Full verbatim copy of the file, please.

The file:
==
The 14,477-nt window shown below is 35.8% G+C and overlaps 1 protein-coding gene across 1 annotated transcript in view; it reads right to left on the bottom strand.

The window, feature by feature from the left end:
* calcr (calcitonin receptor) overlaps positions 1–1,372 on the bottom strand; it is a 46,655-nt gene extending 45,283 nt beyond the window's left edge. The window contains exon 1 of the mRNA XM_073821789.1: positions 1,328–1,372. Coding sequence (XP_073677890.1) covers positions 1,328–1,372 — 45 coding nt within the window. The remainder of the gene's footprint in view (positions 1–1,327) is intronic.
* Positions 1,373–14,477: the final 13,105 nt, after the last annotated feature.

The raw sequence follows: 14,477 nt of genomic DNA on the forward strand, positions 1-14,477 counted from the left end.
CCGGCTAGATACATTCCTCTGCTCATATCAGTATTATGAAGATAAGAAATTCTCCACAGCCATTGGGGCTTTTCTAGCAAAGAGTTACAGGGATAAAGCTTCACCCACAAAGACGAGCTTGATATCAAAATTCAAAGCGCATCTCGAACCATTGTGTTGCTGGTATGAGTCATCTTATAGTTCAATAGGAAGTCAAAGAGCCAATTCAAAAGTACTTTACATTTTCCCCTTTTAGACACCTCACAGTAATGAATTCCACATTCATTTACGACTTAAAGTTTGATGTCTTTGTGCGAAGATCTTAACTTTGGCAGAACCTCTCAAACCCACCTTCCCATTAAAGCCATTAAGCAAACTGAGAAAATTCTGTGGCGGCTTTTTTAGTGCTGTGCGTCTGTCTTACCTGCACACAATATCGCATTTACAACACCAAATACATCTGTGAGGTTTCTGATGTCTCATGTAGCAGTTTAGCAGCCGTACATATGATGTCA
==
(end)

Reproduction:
The 14,477-nt window shown below is 35.8% G+C and overlaps 1 protein-coding gene across 1 annotated transcript in view; it reads right to left on the bottom strand.

The window, feature by feature from the left end:
* calcr (calcitonin receptor) overlaps positions 1–1,372 on the bottom strand; it is a 46,655-nt gene extending 45,283 nt beyond the window's left edge. The window contains exon 1 of the mRNA XM_073821789.1: positions 1,328–1,372. Coding sequence (XP_073677890.1) covers positions 1,328–1,372 — 45 coding nt within the window. The remainder of the gene's footprint in view (positions 1–1,327) is intronic.
* Positions 1,373–14,477: the final 13,105 nt, after the last annotated feature.

The raw sequence follows: 14,477 nt of genomic DNA on the forward strand, positions 1-14,477 counted from the left end.
CCGGCTAGATACATTCCTCTGCTCATATCAGTATTATGAAGATAAGAAATTCTCCACAGCCATTGGGGCTTTTCTAGCAAAGAGTTACAGGGATAAAGCTTCACCCACAAAGACGAGCTTGATATCAAAATTCAAAGCGCATCTCGAACCATTGTGTTGCTGGTATGAGTCATCTTATAGTTCAATAGGAAGTCAAAGAGCCAATTCAAAAGTACTTTACATTTTCCCCTTTTAGACACCTCACAGTAATGAATTCCACATTCATTTACGACTTAAAGTTTGATGTCTTTGTGCGAAGATCTTAACTTTGGCAGAACCTCTCAAACCCACCTTCCCATTAAAGCCATTAAGCAAACTGAGAAAATTCTGTGGCGGCTTTTTTAGTGCTGTGCGTCTGTCTTACCTGCACACAATATCGCATTTACAACACCAAATACATCTGTGAGGTTTCTGATGTCTCATGTAGCAGTTTAGCAGCCGTACATATGATGTCA